When I think of the article on workplace FOMO and the constant message-checking behaviors, it reminds me of a young man I worked with in my psychiatry practice. Tim (not his real name) was in his early thirties and grew up with a variety of challenges, including learning disorders and severe obsessive-compulsive disorder (OCD).
OCD is an extreme manifestation of 1) an internal anxiety state with distressing obsessive thought loops, and 2) repetitive external behaviors that help reduce the internal sense of anxiety.
As an adult, Tim lived alone in an apartment next to his mother’s home, and he had persistent internal thoughts and anxiety that something was wrong at his apartment. To alleviate this anxiety, he performed a variety of checking behaviors like turning the stove on and off twenty times, opening and closing a door twenty times, or touching a window twenty times.
With psychotherapy treatment, Tim learned to recognize and understand his OCD, but he could not turn it off. With medication, his anxiety decreased enough for him to create short chunks of time for him to complete his checking routines. He spent ten minutes on a checking routine in the morning before he left for work and another ten minutes in the evening before he went to bed. We measured success by the number of anxious phone calls to his mother.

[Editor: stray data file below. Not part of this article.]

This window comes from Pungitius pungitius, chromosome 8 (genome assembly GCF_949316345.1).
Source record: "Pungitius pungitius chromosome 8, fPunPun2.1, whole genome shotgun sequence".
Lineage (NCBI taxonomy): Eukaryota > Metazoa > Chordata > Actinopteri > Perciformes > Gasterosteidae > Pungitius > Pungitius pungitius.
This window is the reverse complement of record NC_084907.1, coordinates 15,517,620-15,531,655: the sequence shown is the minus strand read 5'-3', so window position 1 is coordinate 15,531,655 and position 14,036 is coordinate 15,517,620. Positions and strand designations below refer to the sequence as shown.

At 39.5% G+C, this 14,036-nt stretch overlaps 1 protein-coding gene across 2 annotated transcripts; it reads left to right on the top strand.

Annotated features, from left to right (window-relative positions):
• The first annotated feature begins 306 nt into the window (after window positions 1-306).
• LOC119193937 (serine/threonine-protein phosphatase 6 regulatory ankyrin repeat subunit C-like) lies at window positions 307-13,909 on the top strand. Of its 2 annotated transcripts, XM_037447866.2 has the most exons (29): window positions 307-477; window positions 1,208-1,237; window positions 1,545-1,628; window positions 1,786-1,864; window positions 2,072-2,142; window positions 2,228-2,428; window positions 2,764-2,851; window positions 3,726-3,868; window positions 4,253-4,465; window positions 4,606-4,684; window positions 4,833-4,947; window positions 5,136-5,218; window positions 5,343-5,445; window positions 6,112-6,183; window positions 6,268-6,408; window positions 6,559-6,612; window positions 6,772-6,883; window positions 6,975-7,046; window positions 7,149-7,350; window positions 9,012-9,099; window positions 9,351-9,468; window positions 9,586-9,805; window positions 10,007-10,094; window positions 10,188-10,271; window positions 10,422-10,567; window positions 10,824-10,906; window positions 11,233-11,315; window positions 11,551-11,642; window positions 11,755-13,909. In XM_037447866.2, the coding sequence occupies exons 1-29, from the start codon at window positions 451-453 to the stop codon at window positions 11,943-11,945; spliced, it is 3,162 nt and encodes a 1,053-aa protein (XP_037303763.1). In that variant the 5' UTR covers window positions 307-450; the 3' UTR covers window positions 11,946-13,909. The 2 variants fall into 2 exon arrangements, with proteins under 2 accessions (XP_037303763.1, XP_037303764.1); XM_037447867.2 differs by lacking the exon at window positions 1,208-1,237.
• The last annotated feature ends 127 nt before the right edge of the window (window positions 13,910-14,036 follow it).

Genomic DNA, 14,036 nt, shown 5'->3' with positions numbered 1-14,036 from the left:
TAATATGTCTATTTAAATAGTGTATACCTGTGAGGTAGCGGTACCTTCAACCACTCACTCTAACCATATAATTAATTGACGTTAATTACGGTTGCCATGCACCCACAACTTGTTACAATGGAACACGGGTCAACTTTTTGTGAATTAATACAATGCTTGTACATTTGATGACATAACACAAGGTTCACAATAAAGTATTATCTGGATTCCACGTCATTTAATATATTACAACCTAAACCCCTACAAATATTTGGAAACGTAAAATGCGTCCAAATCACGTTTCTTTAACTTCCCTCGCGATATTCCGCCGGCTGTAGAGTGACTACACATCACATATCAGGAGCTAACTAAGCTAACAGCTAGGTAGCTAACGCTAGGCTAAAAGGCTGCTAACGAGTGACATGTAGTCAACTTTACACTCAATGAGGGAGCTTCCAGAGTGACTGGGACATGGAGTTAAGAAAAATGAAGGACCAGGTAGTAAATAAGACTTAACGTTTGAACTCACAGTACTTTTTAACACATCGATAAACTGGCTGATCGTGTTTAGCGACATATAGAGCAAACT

Without medication, Tim would engage in checking activities for up to an hour in the morning, making him late for work. He would have been checking things at night and unable to fall asleep for hours. In other words, untreated OCD and checking behaviors would have made him nonfunctional and unable to support himself.
The idea behind chunking is simple — you chunk together similar tasks in a set amount of time to minimize task shifting. This helps your brain focus on the task at hand and not jump around to other tasks (see multitasking in chapter 1). You then create routines where these chunks are lined up in a predictable, repetitive fashion so your brain knows what to expect and can start to go on autopilot.
By having routines, you decrease the number of cognitive decisions you must make throughout the day — should I do A or B next? Chunking and routines are powerful tools to improve your day-to-day experience at work.